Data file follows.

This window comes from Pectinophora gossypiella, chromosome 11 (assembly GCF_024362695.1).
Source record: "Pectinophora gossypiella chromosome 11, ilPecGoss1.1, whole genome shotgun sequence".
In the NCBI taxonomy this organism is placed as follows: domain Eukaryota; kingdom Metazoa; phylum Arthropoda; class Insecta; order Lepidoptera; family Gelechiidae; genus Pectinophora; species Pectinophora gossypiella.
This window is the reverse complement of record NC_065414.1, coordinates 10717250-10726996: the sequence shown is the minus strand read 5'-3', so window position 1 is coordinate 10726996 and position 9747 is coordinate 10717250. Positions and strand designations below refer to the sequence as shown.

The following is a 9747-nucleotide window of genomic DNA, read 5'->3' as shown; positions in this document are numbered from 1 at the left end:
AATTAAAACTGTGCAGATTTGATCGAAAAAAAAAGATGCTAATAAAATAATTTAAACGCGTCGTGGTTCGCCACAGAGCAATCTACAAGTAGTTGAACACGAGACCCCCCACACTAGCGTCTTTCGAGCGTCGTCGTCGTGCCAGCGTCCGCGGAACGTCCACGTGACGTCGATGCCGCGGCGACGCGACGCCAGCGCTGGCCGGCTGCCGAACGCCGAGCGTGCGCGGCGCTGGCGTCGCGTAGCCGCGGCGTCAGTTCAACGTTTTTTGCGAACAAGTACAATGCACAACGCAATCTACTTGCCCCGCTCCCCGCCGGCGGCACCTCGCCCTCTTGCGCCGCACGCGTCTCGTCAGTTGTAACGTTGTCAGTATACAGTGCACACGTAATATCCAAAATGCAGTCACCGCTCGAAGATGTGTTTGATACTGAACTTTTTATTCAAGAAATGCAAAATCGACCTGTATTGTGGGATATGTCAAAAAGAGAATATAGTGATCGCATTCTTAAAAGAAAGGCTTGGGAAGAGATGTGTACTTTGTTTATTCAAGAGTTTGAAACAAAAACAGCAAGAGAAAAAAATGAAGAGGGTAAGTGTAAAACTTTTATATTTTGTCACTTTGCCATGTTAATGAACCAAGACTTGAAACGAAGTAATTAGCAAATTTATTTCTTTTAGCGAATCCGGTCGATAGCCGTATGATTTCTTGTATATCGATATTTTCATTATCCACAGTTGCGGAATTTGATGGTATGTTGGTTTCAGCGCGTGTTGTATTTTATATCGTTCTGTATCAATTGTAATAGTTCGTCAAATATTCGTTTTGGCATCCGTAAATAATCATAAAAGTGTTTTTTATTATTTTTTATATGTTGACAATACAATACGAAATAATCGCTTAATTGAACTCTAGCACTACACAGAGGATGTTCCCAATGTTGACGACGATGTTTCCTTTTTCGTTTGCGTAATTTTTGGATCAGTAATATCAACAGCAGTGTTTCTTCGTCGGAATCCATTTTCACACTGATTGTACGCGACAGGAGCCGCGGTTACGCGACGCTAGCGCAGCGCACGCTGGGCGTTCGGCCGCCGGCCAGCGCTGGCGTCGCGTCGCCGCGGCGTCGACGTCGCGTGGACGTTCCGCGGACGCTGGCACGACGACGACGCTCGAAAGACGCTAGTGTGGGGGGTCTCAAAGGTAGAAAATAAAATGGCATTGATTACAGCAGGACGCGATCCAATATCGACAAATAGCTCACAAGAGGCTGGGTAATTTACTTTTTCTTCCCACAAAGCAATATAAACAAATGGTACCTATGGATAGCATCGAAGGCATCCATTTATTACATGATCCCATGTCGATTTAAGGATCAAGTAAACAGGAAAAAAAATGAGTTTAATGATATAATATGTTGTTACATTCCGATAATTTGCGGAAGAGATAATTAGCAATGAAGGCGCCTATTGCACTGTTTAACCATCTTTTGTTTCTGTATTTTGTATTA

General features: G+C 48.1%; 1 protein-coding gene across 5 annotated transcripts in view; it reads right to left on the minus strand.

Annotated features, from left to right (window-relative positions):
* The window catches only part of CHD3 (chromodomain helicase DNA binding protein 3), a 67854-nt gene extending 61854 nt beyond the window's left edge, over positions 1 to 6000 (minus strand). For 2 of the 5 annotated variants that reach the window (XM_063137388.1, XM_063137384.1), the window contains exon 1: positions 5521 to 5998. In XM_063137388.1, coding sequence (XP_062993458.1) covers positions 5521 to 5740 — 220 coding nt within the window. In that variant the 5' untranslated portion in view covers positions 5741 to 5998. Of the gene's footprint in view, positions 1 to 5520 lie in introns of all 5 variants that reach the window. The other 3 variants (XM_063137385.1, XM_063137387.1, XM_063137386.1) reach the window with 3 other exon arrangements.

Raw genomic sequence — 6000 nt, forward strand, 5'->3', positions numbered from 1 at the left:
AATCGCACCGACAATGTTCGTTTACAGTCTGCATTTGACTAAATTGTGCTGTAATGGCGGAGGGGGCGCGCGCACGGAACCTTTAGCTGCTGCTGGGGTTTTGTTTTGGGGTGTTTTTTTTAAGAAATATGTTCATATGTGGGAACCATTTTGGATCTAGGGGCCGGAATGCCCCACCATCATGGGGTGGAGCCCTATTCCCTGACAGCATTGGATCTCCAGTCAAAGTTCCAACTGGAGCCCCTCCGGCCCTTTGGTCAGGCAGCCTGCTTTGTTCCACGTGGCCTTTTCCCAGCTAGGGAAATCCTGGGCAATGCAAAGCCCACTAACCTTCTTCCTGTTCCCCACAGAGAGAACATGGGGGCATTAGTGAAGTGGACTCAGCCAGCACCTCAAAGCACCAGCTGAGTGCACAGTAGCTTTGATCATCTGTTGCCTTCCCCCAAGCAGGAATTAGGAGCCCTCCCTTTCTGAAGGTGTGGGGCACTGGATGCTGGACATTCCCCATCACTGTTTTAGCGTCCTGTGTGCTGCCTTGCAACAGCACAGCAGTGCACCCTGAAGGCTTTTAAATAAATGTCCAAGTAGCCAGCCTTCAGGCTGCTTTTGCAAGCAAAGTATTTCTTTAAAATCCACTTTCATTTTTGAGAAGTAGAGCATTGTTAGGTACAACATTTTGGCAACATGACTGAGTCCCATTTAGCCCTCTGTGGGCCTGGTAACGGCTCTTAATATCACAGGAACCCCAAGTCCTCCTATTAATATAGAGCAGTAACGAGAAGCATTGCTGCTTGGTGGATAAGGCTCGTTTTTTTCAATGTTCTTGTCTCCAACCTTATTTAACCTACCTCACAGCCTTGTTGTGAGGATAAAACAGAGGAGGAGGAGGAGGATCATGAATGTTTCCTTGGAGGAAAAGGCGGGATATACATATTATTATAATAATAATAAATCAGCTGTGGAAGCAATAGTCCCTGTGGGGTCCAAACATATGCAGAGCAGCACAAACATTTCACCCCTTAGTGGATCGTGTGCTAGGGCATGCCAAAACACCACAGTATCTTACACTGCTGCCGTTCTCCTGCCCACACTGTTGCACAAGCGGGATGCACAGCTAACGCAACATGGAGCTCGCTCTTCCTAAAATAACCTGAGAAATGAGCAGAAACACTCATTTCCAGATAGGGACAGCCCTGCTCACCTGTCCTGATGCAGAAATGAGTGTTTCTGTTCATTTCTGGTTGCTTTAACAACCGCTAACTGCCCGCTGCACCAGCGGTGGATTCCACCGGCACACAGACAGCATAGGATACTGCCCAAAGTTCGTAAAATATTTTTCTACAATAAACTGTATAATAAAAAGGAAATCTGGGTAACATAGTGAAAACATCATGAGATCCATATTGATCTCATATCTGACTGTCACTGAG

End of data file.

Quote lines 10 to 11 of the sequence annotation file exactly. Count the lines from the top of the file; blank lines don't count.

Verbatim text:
Raw genomic sequence — 6000 nt, forward strand, 5'->3', positions numbered from 1 at the left:
AATCGCACCGACAATGTTCGTTTACAGTCTGCATTTGACTAAATTGTGCTGTAATGGCGGAGGGGGCGCGCGCACGGAACCTTTAGCTGCTGCTGGGGTTTTGTTTTGGGGTGTTTTTTTTAAGAAATATGTTCATATGTGGGAACCATTTTGGATCTAGGGGCCGGAATGCCCCACCATCATGGGGTGGAGCCCTATTCCCTGACAGCATTGGATCTCCAGTCAAAGTTCCAACTGGAGCCCCTCCGGCCCTTTGGTCAGGCAGCCTGCTTTGTTCCACGTGGCCTTTTCCCAGCTAGGGAAATCCTGGGCAATGCAAAGCCCACTAACCTTCTTCCTGTTCCCCACAGAGAGAACATGGGGGCATTAGTGAAGTGGACTCAGCCAGCACCTCAAAGCACCAGCTGAGTGCACAGTAGCTTTGATCATCTGTTGCCTTCCCCCAAGCAGGAATTAGGAGCCCTCCCTTTCTGAAGGTGTGGGGCACTGGATGCTGGACATTCCCCATCACTGTTTTAGCGTCCTGTGTGCTGCCTTGCAACAGCACAGCAGTGCACCCTGAAGGCTTTTAAATAAATGTCCAAGTAGCCAGCCTTCAGGCTGCTTTTGCAAGCAAAGTATTTCTTTAAAATCCACTTTCATTTTTGAGAAGTAGAGCATTGTTAGGTACAACATTTTGGCAACATGACTGAGTCCCATTTAGCCCTCTGTGGGCCTGGTAACGGCTCTTAATATCACAGGAACCCCAAGTCCTCCTATTAATATAGAGCAGTAACGAGAAGCATTGCTGCTTGGTGGATAAGGCTCGTTTTTTTCAATGTTCTTGTCTCCAACCTTATTTAACCTACCTCACAGCCTTGTTGTGAGGATAAAACAGAGGAGGAGGAGGAGGATCATGAATGTTTCCTTGGAGGAAAAGGCGGGATATACATATTATTATAATAATAATAAATCAGCTGTGGAAGCAATAGTCCCTGTGGGGTCCAAACATATGCAGAGCAGCACAAACATTTCACCCCTTAGTGGATCGTGTGCTAGGGCATGCCAAAACACCACAGTATCTTACACTGCTGCCGTTCTCCTGCCCACACTGTTGCACAAGCGGGATGCACAGCTAACGCAACATGGAGCTCGCTCTTCCTAAAATAACCTGAGAAATGAGCAGAAACACTCATTTCCAGATAGGGACAGCCCTGCTCACCTGTCCTGATGCAGAAATGAGTGTTTCTGTTCATTTCTGGTTGCTTTAACAACCGCTAACTGCCCGCTGCACCAGCGGTGGATTCCACCGGCACACAGACAGCATAGGATACTGCCCAAAGTTCGTAAAATATTTTTCTACAATAAACTGTATAATAAAAAGGAAATCTGGGTAACATAGTGAAAACATCATGAGATCCATATTGATCTCATATCTGACTGTCACTGAG